I’m ‘normal’ girl in Barbie world: too soon?

By Katie Gauch, Editor-in-Chief

When I first read about the recent creation of the “Normal Barbie,” I was confused. What was wrong with old barbies that their appearance had to be changed? What did my childhood collection of 246 Barbie dolls ever do to make them the victims of their own plastic surgery?
With toymaker Nickolay Lamm’s online release Nov. 19, Barbie dolls now have competitors: Lammily dolls. “The normal Barbie” is shorter and curvier to resemble the average American woman. The purchase of a Lammily doll can also be upgraded for $5.99 to include a 38-pack of “real life” stickers, such as cellulite, acne, stretch marks and bruises. Although the realistic proportions of the doll could have a positive impact, the doll itself will do more harm than good.
When a child is looking through the multitude of stickers, he or she may see bruises that they can put on the doll. Everyone has bruises, and bruises are considered a relatively normal bodily mark on one’s skin. But in this case, this sticker is very dark and disproportional. Although bruises can develop from non-violent acts, the creators of the doll were probably referencing a much graver subject: the prevalent mars that victims of domestic violence have.
By this, the creators are making it seem as if domestic violence bruises are considered normal. People need to keep in mind the audience of these dolls. In a society with heated debates and chilling stories of domestic violence, innocent children need to be protected from such mature topics.
According to an excerpt from the book Age Determination Guidelines: Relation Children’s Ages to Toy Characteristics and Play Behavior, from birth to 12 years old, children are the most curious about complex concepts they seek to clarify. Therefore, stickers on these dolls would only spark a premature discussion of topics children are not ready to hear. Just as students throughout MCPS don’t learn about family life until fifth grade, adult subjects, such as domestic violence should be taught to children when they have had time to develop.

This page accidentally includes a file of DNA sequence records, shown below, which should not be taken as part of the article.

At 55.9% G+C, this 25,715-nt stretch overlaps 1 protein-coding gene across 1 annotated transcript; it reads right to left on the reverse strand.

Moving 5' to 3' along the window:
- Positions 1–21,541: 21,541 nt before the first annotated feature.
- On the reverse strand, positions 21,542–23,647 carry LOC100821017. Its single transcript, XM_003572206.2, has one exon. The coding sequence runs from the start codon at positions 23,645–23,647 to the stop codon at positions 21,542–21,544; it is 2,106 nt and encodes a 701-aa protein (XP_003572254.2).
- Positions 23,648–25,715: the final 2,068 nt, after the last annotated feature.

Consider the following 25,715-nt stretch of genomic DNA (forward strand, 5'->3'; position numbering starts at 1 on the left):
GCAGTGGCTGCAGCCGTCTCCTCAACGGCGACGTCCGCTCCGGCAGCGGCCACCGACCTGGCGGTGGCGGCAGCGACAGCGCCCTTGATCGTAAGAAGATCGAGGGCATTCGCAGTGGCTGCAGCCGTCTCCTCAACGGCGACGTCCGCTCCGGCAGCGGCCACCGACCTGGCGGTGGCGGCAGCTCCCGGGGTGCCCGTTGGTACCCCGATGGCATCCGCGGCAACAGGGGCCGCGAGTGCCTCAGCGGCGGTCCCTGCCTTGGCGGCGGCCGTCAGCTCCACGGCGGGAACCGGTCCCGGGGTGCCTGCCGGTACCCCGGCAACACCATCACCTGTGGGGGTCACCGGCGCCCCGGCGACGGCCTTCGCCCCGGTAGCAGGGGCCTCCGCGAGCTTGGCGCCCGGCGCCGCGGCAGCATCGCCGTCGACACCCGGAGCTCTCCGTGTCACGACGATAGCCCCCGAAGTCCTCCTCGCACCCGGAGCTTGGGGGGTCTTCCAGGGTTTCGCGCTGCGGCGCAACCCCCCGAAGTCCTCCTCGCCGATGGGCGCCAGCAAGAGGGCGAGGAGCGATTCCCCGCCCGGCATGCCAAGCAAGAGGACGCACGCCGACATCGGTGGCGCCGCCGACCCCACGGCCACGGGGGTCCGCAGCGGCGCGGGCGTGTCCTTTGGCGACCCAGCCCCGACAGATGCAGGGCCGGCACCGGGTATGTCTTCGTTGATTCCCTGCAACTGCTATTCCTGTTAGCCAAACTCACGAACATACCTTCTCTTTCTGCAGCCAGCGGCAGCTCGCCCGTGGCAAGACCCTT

The dolls also include another odd sticker: stretch marks. Yes, stretch marks.
According to teenshealth.org, stretch marks can develop on teens’ skin during puberty as the body changes faster than the skin can grow.
This is normal and prevalent in teens, but children playing with the dolls will not know what stretch marks are. Children will then become curious about such a sticker and ask their parents about the nature of it, forcing parents to explain bodily changes that children of that age may not be ready to understand.
This idea is not that children should not be learning about these things, but at such an age, we need to conserve the innocence, creativity, and purity of children as they are still developing into who they are and learning about the world. It is the parent’s decision when a child is ready to learn about these topics, not a doll manufacturer’s. We do not need to force them to perceive stretch marks as normal at their young age.
Changing a Barbie doll will not have immediate effects on changing children’s view on what is normal. In fact, adults and teens are the ones who need to change their view on what is normal. Though these stickers represent flaws, children are not learning through the Barbie what is normal and what is not. They learn through society and the media.
These outlets tell children what they should and shouldn’t look like. Children trust what others say, rather than seeing a Barbie doll. This brainwashing seeps into the minds of teens and middle-schoolers, causing judgment and bullying, and making one feel ashamed of one’s body. The creators are trying to help this effort by starting with children, but it should instead start with adults.